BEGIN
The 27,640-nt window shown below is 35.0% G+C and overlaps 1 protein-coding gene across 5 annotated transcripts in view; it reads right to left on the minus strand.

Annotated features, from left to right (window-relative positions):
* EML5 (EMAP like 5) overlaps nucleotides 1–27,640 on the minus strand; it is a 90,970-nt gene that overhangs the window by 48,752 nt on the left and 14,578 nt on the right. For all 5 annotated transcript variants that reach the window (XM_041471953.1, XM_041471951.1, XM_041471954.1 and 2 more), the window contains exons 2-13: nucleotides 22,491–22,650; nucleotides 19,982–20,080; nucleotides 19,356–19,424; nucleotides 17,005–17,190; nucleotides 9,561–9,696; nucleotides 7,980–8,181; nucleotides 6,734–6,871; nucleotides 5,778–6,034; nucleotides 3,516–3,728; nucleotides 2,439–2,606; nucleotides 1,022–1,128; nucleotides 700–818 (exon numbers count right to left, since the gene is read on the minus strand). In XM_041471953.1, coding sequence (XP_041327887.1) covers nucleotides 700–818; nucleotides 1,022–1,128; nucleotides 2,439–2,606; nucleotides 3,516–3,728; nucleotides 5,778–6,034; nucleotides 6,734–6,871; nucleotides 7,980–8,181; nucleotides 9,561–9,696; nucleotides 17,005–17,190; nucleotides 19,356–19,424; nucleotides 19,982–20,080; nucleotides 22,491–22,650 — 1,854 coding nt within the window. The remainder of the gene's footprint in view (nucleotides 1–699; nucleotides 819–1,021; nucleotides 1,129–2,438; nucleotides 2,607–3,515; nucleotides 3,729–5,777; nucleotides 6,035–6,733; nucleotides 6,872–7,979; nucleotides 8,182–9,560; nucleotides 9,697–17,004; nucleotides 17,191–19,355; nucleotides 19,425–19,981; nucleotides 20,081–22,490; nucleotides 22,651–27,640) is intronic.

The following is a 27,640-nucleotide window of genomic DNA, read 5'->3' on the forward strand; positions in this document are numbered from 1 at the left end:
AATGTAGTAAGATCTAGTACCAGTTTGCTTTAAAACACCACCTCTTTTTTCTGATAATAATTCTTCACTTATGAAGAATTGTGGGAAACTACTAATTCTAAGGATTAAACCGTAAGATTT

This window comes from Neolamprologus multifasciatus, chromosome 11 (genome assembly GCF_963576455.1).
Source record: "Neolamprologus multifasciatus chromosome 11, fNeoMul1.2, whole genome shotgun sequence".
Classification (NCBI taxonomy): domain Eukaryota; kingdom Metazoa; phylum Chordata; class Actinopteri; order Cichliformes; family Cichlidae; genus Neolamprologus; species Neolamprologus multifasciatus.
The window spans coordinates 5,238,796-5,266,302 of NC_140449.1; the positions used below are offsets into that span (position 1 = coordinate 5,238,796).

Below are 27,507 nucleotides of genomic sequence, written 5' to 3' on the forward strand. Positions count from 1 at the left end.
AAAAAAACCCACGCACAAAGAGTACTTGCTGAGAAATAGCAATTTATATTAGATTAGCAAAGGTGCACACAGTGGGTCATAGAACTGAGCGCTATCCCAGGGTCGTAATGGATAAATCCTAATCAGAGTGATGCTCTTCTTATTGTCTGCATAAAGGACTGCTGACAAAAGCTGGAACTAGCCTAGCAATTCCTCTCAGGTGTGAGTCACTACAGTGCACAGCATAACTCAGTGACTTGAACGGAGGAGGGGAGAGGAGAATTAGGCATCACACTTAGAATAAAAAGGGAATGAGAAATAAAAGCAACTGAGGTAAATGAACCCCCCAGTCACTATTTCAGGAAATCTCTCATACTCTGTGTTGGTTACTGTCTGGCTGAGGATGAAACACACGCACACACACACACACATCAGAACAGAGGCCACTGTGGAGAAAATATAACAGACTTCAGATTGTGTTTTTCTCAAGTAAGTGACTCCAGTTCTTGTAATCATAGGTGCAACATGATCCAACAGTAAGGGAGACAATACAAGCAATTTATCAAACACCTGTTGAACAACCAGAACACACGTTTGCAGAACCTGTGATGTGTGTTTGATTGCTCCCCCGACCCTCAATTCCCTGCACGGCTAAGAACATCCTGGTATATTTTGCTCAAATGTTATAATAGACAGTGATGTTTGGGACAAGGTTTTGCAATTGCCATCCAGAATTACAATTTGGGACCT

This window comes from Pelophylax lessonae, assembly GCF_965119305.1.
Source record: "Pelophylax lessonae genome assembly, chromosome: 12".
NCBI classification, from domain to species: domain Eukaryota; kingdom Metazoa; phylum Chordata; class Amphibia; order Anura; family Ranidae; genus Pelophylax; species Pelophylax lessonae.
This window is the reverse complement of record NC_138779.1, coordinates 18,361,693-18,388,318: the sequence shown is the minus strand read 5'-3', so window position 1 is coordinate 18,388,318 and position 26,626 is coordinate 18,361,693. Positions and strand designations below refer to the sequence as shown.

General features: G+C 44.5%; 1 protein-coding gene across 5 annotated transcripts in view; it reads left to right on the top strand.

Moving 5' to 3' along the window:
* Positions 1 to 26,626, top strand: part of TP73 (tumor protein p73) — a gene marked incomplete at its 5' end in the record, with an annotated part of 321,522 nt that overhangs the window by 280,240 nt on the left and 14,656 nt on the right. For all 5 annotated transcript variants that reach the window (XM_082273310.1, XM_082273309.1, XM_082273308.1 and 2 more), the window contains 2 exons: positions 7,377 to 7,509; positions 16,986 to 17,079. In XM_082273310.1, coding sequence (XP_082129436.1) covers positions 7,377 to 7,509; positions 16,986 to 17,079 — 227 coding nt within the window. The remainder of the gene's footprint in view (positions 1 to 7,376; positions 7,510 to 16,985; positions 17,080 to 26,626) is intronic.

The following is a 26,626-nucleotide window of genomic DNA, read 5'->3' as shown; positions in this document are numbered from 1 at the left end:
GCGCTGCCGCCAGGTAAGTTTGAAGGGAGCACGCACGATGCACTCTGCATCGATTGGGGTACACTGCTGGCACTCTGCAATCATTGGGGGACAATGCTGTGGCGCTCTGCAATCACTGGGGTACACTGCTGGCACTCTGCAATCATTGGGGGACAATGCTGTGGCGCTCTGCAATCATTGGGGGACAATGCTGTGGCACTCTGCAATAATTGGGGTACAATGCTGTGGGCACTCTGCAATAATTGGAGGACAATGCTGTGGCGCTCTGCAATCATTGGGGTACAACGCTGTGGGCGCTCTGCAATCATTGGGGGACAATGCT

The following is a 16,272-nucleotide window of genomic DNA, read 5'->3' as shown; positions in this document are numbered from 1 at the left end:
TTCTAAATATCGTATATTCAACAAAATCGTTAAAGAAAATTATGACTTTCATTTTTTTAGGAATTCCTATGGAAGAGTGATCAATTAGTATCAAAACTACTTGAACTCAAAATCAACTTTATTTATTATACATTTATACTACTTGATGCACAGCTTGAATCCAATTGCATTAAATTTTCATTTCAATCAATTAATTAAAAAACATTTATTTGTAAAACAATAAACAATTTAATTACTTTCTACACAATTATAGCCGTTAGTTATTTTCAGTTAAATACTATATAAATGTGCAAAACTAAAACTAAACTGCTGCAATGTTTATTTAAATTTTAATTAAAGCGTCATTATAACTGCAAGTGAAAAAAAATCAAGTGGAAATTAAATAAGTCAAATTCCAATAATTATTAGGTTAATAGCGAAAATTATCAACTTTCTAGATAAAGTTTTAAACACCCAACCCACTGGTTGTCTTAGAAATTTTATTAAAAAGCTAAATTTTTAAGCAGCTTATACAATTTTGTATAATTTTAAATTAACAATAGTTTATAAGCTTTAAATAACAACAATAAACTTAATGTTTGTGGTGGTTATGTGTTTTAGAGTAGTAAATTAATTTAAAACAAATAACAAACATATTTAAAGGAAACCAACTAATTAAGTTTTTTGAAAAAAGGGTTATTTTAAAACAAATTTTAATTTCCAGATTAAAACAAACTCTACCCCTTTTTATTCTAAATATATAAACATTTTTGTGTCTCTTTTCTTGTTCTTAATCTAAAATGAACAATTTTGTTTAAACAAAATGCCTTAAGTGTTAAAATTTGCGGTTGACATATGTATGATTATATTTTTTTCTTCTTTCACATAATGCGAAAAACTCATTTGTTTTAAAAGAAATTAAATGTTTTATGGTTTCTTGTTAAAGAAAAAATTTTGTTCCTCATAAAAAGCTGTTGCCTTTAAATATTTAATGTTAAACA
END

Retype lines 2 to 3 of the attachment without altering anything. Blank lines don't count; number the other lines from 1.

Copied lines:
Annotated features, from left to right (window-relative positions):
* EML5 (EMAP like 5) overlaps nucleotides 1–27,640 on the minus strand; it is a 90,970-nt gene that overhangs the window by 48,752 nt on the left and 14,578 nt on the right. For all 5 annotated transcript variants that reach the window (XM_041471953.1, XM_041471951.1, XM_041471954.1 and 2 more), the window contains exons 2-13: nucleotides 22,491–22,650; nucleotides 19,982–20,080; nucleotides 19,356–19,424; nucleotides 17,005–17,190; nucleotides 9,561–9,696; nucleotides 7,980–8,181; nucleotides 6,734–6,871; nucleotides 5,778–6,034; nucleotides 3,516–3,728; nucleotides 2,439–2,606; nucleotides 1,022–1,128; nucleotides 700–818 (exon numbers count right to left, since the gene is read on the minus strand). In XM_041471953.1, coding sequence (XP_041327887.1) covers nucleotides 700–818; nucleotides 1,022–1,128; nucleotides 2,439–2,606; nucleotides 3,516–3,728; nucleotides 5,778–6,034; nucleotides 6,734–6,871; nucleotides 7,980–8,181; nucleotides 9,561–9,696; nucleotides 17,005–17,190; nucleotides 19,356–19,424; nucleotides 19,982–20,080; nucleotides 22,491–22,650 — 1,854 coding nt within the window. The remainder of the gene's footprint in view (nucleotides 1–699; nucleotides 819–1,021; nucleotides 1,129–2,438; nucleotides 2,607–3,515; nucleotides 3,729–5,777; nucleotides 6,035–6,733; nucleotides 6,872–7,979; nucleotides 8,182–9,560; nucleotides 9,697–17,004; nucleotides 17,191–19,355; nucleotides 19,425–19,981; nucleotides 20,081–22,490; nucleotides 22,651–27,640) is intronic.